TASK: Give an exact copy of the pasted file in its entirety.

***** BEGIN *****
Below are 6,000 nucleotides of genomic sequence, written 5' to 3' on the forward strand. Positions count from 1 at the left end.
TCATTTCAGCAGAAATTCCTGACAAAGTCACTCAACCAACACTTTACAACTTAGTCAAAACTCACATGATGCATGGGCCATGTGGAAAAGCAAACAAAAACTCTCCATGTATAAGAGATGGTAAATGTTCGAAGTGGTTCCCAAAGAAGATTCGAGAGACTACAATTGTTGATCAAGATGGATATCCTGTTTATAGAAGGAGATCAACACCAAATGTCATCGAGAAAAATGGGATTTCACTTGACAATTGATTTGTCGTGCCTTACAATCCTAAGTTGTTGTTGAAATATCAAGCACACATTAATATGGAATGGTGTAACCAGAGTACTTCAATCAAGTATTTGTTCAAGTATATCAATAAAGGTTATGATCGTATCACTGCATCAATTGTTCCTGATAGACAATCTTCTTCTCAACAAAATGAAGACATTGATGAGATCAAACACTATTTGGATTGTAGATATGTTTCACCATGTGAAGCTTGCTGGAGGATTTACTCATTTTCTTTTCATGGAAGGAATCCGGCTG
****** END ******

Below are 6,000 nucleotides of genomic sequence, written 5' to 3' on the forward strand. Positions count from 1 at the left end.
TCATTTCAGCAGAAATTCCTGACAAAGTCACTCAACCAACACTTTACAACTTAGTCAAAACTCACATGATGCATGGGCCATGTGGAAAAGCAAACAAAAACTCTCCATGTATAAGAGATGGTAAATGTTCGAAGTGGTTCCCAAAGAAGATTCGAGAGACTACAATTGTTGATCAAGATGGATATCCTGTTTATAGAAGGAGATCAACACCAAATGTCATCGAGAAAAATGGGATTTCACTTGACAATTGATTTGTCGTGCCTTACAATCCTAAGTTGTTGTTGAAATATCAAGCACACATTAATATGGAATGGTGTAACCAGAGTACTTCAATCAAGTATTTGTTCAAGTATATCAATAAAGGTTATGATCGTATCACTGCATCAATTGTTCCTGATAGACAATCTTCTTCTCAACAAAATGAAGACATTGATGAGATCAAACACTATTTGGATTGTAGATATGTTTCACCATGTGAAGCTTGCTGGAGGATTTACTCATTTTCTTTTCATGGAAGGAATCCGGCTG